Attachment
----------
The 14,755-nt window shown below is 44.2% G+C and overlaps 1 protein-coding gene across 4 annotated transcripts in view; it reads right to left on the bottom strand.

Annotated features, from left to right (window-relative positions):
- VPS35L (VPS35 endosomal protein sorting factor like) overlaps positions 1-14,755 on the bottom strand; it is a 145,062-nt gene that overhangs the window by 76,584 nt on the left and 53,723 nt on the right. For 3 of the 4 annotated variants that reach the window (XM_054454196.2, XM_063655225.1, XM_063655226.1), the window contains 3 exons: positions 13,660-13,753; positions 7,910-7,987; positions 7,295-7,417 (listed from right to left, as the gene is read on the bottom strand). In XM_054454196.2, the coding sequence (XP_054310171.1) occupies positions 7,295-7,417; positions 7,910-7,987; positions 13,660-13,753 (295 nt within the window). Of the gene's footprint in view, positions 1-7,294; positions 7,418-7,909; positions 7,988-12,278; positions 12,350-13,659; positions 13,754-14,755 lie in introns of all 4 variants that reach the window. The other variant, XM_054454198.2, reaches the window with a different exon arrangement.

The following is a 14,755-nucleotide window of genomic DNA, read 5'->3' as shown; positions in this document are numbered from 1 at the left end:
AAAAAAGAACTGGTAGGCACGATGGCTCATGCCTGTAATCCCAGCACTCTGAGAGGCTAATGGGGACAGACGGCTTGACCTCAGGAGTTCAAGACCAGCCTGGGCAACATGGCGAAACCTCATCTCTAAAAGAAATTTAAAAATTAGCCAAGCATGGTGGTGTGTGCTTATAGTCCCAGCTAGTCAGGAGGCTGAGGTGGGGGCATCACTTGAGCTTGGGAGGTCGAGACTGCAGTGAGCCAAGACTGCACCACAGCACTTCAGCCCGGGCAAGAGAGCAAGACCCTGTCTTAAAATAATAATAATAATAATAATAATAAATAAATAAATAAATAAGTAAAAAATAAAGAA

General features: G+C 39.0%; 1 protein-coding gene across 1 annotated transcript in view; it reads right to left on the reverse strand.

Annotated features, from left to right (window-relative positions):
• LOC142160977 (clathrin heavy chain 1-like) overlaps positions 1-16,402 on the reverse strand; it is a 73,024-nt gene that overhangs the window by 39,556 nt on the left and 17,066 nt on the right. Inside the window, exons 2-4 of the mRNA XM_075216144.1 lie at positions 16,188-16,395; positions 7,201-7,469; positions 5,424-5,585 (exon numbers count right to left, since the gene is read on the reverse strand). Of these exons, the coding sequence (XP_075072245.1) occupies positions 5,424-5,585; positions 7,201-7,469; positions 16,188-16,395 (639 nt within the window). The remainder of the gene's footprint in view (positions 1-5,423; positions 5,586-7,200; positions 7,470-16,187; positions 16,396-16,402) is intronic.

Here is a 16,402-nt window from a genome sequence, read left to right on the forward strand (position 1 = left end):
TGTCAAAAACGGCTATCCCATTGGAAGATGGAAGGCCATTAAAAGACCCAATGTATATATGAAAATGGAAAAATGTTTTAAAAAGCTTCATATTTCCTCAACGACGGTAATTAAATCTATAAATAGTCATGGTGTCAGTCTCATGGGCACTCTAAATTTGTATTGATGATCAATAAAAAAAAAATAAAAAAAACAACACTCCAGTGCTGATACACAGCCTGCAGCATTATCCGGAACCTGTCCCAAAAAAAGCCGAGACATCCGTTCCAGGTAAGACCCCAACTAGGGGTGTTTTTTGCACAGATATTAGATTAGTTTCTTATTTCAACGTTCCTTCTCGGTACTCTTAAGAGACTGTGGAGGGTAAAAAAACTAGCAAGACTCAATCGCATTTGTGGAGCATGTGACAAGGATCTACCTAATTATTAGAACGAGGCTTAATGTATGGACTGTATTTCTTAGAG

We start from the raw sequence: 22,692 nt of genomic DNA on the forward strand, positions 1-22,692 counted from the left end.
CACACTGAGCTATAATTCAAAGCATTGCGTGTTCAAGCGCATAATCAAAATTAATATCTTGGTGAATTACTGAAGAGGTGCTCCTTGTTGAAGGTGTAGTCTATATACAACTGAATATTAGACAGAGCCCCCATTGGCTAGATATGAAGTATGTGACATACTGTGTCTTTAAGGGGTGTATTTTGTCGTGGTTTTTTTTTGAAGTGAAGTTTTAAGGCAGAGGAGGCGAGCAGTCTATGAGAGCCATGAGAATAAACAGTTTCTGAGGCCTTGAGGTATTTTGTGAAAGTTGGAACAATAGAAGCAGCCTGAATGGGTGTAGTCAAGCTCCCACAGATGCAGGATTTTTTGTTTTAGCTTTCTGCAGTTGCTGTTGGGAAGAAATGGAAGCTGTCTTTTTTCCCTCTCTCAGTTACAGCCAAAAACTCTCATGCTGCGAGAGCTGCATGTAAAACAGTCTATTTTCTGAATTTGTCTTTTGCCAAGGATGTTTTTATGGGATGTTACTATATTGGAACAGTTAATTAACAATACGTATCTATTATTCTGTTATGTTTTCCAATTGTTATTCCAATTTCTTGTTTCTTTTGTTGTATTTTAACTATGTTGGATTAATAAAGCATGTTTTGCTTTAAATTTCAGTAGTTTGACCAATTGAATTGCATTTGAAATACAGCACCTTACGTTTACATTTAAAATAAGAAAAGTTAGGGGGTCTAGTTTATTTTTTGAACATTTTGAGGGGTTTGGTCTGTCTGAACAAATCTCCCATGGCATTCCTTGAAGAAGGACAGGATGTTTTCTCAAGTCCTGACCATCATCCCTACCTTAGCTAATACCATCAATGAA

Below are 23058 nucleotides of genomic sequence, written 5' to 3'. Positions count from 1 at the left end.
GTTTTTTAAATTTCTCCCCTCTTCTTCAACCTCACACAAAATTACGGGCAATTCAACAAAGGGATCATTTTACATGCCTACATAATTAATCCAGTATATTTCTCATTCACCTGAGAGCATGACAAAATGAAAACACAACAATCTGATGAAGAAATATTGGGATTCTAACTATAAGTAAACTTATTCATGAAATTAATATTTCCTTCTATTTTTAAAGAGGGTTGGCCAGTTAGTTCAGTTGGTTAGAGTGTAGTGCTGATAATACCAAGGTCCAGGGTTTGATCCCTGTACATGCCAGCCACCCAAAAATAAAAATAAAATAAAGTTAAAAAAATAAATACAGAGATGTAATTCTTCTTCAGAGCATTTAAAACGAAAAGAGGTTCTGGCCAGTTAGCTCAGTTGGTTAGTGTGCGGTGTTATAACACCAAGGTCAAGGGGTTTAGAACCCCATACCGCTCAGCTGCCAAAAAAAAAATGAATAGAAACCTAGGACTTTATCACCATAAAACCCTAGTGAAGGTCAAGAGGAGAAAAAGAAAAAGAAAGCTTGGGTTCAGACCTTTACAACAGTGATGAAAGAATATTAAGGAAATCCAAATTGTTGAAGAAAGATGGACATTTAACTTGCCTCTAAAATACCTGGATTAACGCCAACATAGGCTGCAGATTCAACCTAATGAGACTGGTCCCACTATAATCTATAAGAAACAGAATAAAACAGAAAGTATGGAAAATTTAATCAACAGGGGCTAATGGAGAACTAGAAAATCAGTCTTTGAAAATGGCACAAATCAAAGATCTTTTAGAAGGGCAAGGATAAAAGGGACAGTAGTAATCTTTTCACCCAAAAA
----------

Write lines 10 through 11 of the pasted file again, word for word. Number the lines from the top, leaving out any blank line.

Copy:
TGTCAAAAACGGCTATCCCATTGGAAGATGGAAGGCCATTAAAAGACCCAATGTATATATGAAAATGGAAAAATGTTTTAAAAAGCTTCATATTTCCTCAACGACGGTAATTAAATCTATAAATAGTCATGGTGTCAGTCTCATGGGCACTCTAAATTTGTATTGATGATCAATAAAAAAAAAATAAAAAAAACAACACTCCAGTGCTGATACACAGCCTGCAGCATTATCCGGAACCTGTCCCAAAAAAAGCCGAGACATCCGTTCCAGGTAAGACCCCAACTAGGGGTGTTTTTTGCACAGATATTAGATTAGTTTCTTATTTCAACGTTCCTTCTCGGTACTCTTAAGAGACTGTGGAGGGTAAAAAAACTAGCAAGACTCAATCGCATTTGTGGAGCATGTGACAAGGATCTACCTAATTATTAGAACGAGGCTTAATGTATGGACTGTATTTCTTAGAG

We start from the raw sequence: 22,692 nt of genomic DNA on the forward strand, positions 1-22,692 counted from the left end.